The predator Majungasaurus was also found in northwest Madagascar and lived in the same place and time frame as Rapetosaurus, on which it probably fed. It could reach 26 feet in length and may have weighed more than a ton. It was an abelisaurid, and like those theropods had a blunt nozzle on a short skull which was about 26 inches long and wider than most abelisaurids. This skull was textured with bony bumps, a thickened ridge between nostrils and a domelike horn atop the head. Sinus passages ran beneath the nasal ridge and horn. These extrusions are thought to have been covered by keratin or some other protective coating. The mouth contained 17 short-crowned teeth in both the upper and lower jaw.
The skeleton, resembling its close relative the Carnotaurus, suggests a strong neck and legs with probably useless forearms bearing fused fingers and no claws. The short, thick legs were supported by fused ankle bones and three short toes with one smaller digit that didn’t touch the ground. The Majungasaurus is thought to have attacked prey with a death grip like big cats or bulldogs as implied by its short face, thick skull strong vertebrae and sturdy teeth. Its tooth marks have been found on Rapetosaurus suggesting a struggle like that depicted in the exhibit. Such tooth marks found on other Majungasaurus specimens suggest competition, scavenging and or canabalism.
Thanks to CT scans, it was discovered that most of the vertebrae, and some ribs were hollowed, implying air sacks that provided a flow through respiration similar to some birds. This form of respiration would allow air to travel in a single direction so that fresh air and exhaled air didn’t mix.
Near the end of the late Cretaceous, 73 to 65 million years ago, the Edmontosaurus became one of the most numerous dinosaurs to populate North America from Colorado to Alaska and Alberta, Canada. One site alone is thought to have the scattered remains of more than 10,000 Edmontosaurs. This and other multiple groupings of these fossils suggest that they gathered in herds. There is disagreement as to whether they migrated to avoid northern winters. A hadrasaurid (duck bill) dinosaur, the Edmontosaurs walked on all four legs, could stand and possibly run on two legs. Reaching a length of 39 feet and weight of more than four tons, this herbivore was one of the largest hadrosaurids and one of the few that did not have a boney crest. Unlike early depictions it is not likely to have fed on water plants or to have been suited for swimming.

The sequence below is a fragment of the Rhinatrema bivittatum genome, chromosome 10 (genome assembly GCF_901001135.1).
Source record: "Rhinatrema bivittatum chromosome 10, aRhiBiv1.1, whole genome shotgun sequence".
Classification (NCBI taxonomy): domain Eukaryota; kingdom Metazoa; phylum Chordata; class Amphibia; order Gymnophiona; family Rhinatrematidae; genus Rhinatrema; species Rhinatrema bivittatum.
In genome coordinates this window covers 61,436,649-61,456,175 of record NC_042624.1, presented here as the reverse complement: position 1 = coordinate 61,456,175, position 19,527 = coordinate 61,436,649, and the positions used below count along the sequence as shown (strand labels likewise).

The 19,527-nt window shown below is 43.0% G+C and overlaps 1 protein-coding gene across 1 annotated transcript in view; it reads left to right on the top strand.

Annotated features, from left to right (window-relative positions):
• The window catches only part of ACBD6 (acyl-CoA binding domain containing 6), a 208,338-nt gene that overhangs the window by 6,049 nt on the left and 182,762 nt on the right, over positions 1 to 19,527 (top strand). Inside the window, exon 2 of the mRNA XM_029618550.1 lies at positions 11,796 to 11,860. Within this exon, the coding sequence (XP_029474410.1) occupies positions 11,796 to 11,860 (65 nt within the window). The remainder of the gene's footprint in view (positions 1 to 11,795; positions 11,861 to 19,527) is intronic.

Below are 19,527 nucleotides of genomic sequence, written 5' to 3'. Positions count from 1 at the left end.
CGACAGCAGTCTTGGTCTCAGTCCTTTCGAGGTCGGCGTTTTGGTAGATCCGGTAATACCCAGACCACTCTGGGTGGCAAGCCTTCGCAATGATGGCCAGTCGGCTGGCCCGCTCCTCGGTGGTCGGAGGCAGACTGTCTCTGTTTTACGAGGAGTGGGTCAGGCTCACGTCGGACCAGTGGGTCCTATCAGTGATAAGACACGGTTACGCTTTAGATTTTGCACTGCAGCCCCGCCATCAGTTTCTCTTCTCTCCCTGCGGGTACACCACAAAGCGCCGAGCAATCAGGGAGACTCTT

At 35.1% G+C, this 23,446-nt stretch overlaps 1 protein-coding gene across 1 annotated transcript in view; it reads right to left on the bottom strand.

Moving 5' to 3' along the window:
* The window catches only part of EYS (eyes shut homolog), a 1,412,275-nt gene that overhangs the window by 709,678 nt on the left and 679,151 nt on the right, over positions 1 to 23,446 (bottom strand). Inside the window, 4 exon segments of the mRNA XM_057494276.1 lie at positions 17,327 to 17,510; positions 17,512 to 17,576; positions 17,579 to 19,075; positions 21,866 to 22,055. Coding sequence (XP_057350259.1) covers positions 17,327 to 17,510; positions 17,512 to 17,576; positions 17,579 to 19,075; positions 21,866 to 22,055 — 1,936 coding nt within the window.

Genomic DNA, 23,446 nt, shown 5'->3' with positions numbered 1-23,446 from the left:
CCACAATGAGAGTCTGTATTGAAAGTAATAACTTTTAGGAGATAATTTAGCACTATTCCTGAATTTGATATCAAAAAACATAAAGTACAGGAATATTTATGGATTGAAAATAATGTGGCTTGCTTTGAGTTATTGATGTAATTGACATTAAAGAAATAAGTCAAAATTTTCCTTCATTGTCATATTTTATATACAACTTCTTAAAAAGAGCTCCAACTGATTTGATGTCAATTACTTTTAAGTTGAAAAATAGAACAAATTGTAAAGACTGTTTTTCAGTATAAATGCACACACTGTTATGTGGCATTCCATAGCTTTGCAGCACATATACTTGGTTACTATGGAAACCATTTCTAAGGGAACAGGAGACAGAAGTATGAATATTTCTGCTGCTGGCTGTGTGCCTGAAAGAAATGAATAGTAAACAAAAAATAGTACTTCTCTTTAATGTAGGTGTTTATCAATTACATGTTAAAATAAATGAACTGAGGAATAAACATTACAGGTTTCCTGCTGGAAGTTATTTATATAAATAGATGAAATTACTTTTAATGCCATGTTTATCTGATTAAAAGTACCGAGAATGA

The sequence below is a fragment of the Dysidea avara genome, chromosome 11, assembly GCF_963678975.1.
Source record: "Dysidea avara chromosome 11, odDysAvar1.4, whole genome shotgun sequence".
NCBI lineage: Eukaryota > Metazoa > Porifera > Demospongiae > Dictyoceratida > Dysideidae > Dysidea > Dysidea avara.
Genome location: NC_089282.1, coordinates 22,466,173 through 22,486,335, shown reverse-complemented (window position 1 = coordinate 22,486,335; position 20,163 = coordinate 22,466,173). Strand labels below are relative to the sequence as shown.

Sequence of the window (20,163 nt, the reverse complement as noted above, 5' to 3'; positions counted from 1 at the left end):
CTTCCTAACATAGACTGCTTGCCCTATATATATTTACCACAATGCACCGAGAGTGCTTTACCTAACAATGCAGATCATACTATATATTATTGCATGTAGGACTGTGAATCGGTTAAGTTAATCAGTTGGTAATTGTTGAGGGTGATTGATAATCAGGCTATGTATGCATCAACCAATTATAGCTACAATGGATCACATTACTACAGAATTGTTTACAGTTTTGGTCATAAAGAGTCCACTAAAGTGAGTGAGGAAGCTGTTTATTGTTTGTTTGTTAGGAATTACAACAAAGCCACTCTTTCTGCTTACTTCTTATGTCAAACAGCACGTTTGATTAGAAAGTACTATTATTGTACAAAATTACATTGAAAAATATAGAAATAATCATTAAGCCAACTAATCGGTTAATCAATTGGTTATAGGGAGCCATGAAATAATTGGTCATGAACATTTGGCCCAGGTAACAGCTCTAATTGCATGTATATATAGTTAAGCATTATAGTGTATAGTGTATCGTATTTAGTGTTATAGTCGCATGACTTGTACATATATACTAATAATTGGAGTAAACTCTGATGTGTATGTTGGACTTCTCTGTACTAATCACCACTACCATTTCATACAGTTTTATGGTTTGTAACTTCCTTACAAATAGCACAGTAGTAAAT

The skull was between three and four feet long with spoon-shaped keratinous bills that had no teeth. In the back of the mouth replicable teeth grew in columns along cheeks and the jaws. It is thought to have used its bill to strip leaves from bushes and trees, and may have also consumed horsetails and gymnosperms.
Tooth marks and damaged tail and back vertebrae on one specimen suggest an attack by a T. rex which is found in the same strata as the Edmontosaurs. Another specimen shows tooth marks from a smaller predator.
One of the final predatory dinosaurs before the mass extinction, the Tyrannosaurus rex lived around 67 to 66 million years ago near the end of the Cretaceous. Weighing an estimated average of 7.5 tons and standing 13 feet tall at the hips, it was as much as forty feet long. The old walking tripod posture of black & white movies and plastic figures has now been replaced by a racing bicyclist posture with a forward thrust head balanced by an extended tail, both parallel to the ground.
The power of those famous jaws is more wondrous than legend, having an estimated bite three times greater than a great white shark and seven times that of an Allosaurus.